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Business Decision Making for Sustainability

A couple of days back, the Wales Audit Office released a long-awaited report into the way that Wales' public servants in government were delivering the goods on making sustainable development happen. I sat on the Reference Group for this study, and am pleased to see that the sentiments raised by the group are present in the report.

The report creates a unique opportunity for organisations working alongside the Welsh Government to align their intents for sustainable development with good practice that makes a real difference. The slow and continuous shift towards results-based accountability will be crucial in pinning down the changes that need to happen first.

Although disappointing, it's not surprising to read the strength of criticism within WAO's report: although Wales is blessed to have one Europe, if not the world's, leading environment ministers in Jane Davidson, one or two politicians cannot lead this change alone. Working together, through the political and civic process, I absolutely believe that it is possible to make significant change in the right direction in short time. It's time for action, and accountability.

Highlighted comments are listed below, and the full report can be downloaded here.

"Sustainable development is often perceived as a ‘wicked’ issue and the Assembly Government has recognised that there are many barriers to embedding sustainable development in its decision-making.

Wales Ausit Office (WAO) asked the question: ‘Is the Assembly Government’s business decision making process supporting its sustainable development objectives?’ and found that, 'whilst much has been achieved, there is still much to be done before the Assembly Government’s business decision-making
processes adequately support the Assembly Government’s ambition for a sustainable Wales', because:

a    the Assembly Government has put in place a scheme, supported by a range of tools, approaches, projects and activities intended to promote sustainable development in all that it does;
b    limitations in the Assembly Government’s business processes have impaired their effectiveness in embedding sustainable development objectives and principles in business decision making;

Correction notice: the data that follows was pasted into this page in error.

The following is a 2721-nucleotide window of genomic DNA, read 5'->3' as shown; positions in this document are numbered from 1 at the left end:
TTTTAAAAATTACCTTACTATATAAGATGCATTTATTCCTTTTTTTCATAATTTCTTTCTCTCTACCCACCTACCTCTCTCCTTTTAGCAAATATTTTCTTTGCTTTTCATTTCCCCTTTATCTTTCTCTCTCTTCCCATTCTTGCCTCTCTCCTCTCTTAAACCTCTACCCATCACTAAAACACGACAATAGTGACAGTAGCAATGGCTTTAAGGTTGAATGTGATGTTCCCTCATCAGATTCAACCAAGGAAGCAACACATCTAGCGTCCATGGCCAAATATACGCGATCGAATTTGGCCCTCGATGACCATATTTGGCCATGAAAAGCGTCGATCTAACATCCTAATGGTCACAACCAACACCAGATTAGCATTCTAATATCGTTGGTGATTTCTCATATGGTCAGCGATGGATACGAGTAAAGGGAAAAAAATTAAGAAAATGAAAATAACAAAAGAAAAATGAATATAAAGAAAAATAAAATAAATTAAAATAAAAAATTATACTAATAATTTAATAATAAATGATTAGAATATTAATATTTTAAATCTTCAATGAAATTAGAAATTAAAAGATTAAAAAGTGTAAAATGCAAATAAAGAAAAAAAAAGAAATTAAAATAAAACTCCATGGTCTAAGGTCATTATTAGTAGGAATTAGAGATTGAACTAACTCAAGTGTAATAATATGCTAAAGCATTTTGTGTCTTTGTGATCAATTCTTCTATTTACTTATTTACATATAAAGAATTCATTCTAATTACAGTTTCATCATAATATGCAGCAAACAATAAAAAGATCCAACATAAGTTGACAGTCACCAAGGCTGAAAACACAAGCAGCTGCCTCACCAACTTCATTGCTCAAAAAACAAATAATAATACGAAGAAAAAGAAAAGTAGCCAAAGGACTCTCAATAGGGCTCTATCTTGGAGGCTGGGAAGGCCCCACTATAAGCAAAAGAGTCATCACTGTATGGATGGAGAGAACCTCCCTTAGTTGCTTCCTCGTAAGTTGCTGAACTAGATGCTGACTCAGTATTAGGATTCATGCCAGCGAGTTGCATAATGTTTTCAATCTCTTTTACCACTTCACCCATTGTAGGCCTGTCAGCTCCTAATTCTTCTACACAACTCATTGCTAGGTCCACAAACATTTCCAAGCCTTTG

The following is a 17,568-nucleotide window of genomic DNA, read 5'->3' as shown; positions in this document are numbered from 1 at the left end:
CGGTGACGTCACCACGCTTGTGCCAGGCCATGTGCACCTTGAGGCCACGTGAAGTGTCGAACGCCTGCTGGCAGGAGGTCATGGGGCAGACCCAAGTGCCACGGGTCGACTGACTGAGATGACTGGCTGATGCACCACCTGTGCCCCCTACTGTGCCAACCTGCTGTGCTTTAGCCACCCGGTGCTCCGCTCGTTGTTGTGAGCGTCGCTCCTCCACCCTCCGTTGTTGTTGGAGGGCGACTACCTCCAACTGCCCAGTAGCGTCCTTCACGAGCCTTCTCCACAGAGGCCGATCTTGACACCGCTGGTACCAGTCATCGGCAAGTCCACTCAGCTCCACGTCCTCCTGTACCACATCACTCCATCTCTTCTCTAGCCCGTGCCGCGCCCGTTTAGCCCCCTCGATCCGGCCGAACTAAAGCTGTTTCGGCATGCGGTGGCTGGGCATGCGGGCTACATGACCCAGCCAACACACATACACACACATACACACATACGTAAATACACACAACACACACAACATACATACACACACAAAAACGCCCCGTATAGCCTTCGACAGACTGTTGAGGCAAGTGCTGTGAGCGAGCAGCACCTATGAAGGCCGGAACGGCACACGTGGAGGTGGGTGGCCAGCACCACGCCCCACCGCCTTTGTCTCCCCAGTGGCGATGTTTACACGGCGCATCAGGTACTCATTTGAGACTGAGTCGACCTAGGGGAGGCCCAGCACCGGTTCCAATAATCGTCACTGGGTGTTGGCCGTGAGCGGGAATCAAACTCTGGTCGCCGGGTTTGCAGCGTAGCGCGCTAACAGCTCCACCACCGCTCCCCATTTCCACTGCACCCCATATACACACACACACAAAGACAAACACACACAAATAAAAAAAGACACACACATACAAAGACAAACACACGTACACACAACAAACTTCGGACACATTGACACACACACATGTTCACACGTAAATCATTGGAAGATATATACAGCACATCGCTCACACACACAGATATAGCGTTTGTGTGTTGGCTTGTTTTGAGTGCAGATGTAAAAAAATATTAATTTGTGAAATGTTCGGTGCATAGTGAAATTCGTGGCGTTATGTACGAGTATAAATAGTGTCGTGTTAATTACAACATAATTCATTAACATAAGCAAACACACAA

c    sustainable development is seen as one of a number of competing priorities, rather than the means by which the Assembly Government manages its competing priorities.

"Good practice in embedding sustainable development in making decisions can be usefully summarised as:
a    an integrated view of economic, social and environmental results;
b    a long term perspective that is concerned with the interests of future generations as well as those of people today; and
c    an inclusive approach that recognises the importance of involving people in the decisions that affect them.

On page 11, WAO note that The Assembly Government’s approach to business planning has not helped it to mainstream sustainable development. It has reinforced silo working and built upon existing, established ways of doing business. The Assembly Government has not established key tests to measure its progress
in mainstreaming sustainable development.   Nor do the Assembly Government’s performance management systems enable it to track its progress. Whilst it spent almost six years working with stakeholders to develop sustainable development indicators, there is limited evidence that these have been actively used in policy appraisal or as an aid to communicating sustainable development issues.'

Rather than resulting in cultural change, integrated working or new ways of doing business, sustainable development has become neutralised by silo working. Implementation has focussed on demonstrating compliance and not on challenging existing ways of doing business.

The Assembly Government’s attempts to join up policy and decision making have been inconsistent and often impair its ability to embed sustainable development in its decision making. Initiatives such as Making the Connections, the Wales Spatial Plan (WSP) and work with local government have not realised their full potential. The Management Board has not provided clear leadership on sustainable development by challenging established ways of doing things. Understanding and expertise in sustainable development has developed in pockets through individuals and departmental initiatives. The Assembly Government has struggled to spread good practice throughout the organisation.